Where you move your eyes, your soul follows

Your eyes tell a lot about you. That is why everybody wants to look at them. Eye tracking is a discipline in which, through a combination of hardware and software, the computer can be aware of where are you looking at.

But... How?

There are different technologies that can be used, but the main one currently in use is called oculography. In basic terms, the computer process images of your eyes looking for specific features, and then maps those features to a point in another image that represents your field of view, sometimes after a calibration. The point result of said mapping is the point in your field of view that you are looking at. Other possible techniques include measuring the changes of the magnetic field that is induced by the eyes or the usage of contact lenses with different markers.

There are different devices on the market that allow us to obtain this information. Those can basically be divided into remote and head-mounted eye trackers. The first resemble a normal desktop computer that automatically analyzes and provides your gaze point on the screen, while the second usually take the shape of wearable glasses that you can use in a real-world setting.

From research to applications

Traditionally these set of procedures have been a niche inside human-computer interaction research, with applications for the detection and treatment of learning disabilities, study of the reading process or interface design, especially for disabled users.

Nonetheless, nowadays, all the big players are currently investing in this technology, including Apple, Google, and Facebook, through Oculus. This technology will have a massive impact in the fields of augmented and virtual reality (AR/VR), as it is to be expected that eye tracking will enable, amongst other things, foveated displays.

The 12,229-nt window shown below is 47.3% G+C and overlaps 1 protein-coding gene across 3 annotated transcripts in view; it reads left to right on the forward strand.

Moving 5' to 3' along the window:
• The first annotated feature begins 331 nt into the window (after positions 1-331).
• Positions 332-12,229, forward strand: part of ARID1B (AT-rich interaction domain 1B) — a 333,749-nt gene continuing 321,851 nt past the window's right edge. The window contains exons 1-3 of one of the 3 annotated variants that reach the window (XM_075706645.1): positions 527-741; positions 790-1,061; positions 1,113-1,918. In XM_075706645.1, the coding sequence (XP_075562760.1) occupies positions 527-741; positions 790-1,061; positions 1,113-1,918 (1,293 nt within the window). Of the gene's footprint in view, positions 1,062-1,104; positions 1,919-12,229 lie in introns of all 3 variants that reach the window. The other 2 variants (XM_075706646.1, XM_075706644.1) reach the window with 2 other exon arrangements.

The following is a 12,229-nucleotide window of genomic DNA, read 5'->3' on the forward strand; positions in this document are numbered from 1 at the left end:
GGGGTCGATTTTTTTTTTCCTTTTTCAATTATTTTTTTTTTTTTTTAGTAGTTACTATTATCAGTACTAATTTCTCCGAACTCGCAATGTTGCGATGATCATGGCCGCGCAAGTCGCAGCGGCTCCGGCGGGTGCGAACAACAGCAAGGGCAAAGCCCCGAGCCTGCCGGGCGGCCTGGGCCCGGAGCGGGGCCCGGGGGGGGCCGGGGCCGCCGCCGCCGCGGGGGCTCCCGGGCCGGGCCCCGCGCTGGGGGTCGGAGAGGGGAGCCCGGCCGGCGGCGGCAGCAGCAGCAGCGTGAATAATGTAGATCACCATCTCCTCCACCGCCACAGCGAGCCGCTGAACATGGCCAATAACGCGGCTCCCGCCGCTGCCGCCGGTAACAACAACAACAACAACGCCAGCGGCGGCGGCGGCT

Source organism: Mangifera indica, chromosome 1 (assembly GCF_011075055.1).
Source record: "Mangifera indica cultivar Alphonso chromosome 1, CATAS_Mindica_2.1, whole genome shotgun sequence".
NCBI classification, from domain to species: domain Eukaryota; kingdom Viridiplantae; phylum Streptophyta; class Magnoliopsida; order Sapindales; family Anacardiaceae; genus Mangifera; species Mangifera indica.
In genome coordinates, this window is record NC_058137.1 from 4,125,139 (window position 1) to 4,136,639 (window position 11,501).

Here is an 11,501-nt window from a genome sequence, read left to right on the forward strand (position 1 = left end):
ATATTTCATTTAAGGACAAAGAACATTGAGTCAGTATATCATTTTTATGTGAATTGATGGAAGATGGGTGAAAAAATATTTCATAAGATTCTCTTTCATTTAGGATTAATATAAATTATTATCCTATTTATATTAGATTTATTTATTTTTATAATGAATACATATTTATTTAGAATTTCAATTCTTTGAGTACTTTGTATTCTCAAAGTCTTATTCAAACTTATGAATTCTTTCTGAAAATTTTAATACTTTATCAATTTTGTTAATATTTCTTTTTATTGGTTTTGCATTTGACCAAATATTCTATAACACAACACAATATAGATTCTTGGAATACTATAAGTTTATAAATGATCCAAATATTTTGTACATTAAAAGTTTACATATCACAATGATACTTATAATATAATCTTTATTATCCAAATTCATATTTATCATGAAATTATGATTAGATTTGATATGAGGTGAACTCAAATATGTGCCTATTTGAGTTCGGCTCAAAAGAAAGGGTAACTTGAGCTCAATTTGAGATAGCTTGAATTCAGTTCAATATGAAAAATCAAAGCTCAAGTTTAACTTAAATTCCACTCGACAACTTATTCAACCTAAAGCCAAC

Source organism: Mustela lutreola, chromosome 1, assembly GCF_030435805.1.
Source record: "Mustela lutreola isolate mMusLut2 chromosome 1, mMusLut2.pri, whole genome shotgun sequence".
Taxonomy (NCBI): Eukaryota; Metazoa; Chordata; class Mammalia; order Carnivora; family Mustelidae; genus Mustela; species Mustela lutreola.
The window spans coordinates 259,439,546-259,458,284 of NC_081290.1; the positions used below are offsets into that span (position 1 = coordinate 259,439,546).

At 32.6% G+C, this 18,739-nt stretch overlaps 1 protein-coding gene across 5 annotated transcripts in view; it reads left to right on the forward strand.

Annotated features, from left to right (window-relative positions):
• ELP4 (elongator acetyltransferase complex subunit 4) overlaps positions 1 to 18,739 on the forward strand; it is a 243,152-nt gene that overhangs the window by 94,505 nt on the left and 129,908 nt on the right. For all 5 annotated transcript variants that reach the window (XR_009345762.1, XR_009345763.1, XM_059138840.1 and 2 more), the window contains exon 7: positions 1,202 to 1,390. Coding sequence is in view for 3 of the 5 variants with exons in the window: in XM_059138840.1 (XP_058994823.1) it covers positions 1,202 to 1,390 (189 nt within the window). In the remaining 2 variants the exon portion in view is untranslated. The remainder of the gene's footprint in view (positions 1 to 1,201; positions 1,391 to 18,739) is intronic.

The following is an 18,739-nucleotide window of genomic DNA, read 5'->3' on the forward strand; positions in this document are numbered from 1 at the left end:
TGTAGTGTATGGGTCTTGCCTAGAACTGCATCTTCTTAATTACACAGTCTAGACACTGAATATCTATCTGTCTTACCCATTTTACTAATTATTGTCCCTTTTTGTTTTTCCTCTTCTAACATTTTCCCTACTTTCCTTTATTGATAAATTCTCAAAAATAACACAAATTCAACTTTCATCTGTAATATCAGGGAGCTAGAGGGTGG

Because of how the human eye works, you only see the world in high resolution in the point where you are looking at, while the rest becomes blurry or even directly invisible. These displays would allow, by knowing where are you looking at, to render only parts of the image in ultra-high resolution, and leave the rest in lower resolution or unrendered, saving in processing power and bandwidth, which will enable higher resolution wireless headsets that use less power. This is something that all major manufacturers are looking for.

Eye tracking in the marketing world

In the online marketing world, there are many interesting applications of this know-how. The works of Jakob Nielsen, one of the main names in usability research and a pioneer of the field, used eye tracking to understand how we look at web pages, and how we can design them to ease the execution of certain tasks, including understanding of the users behavior related to banners and other types of ads.

Offline, the study of attention and saliency (why certain elements attract more attention than others) has always been a field that has had eye tracking on its heart. This types of studies have been applied to the real world, for example for product placement on television and in the shelves of the supermarkets.

Understanding user behavior is key in order to create effective campaigns that provide results, and this is a very powerful technology that can be applied to reach that goal.

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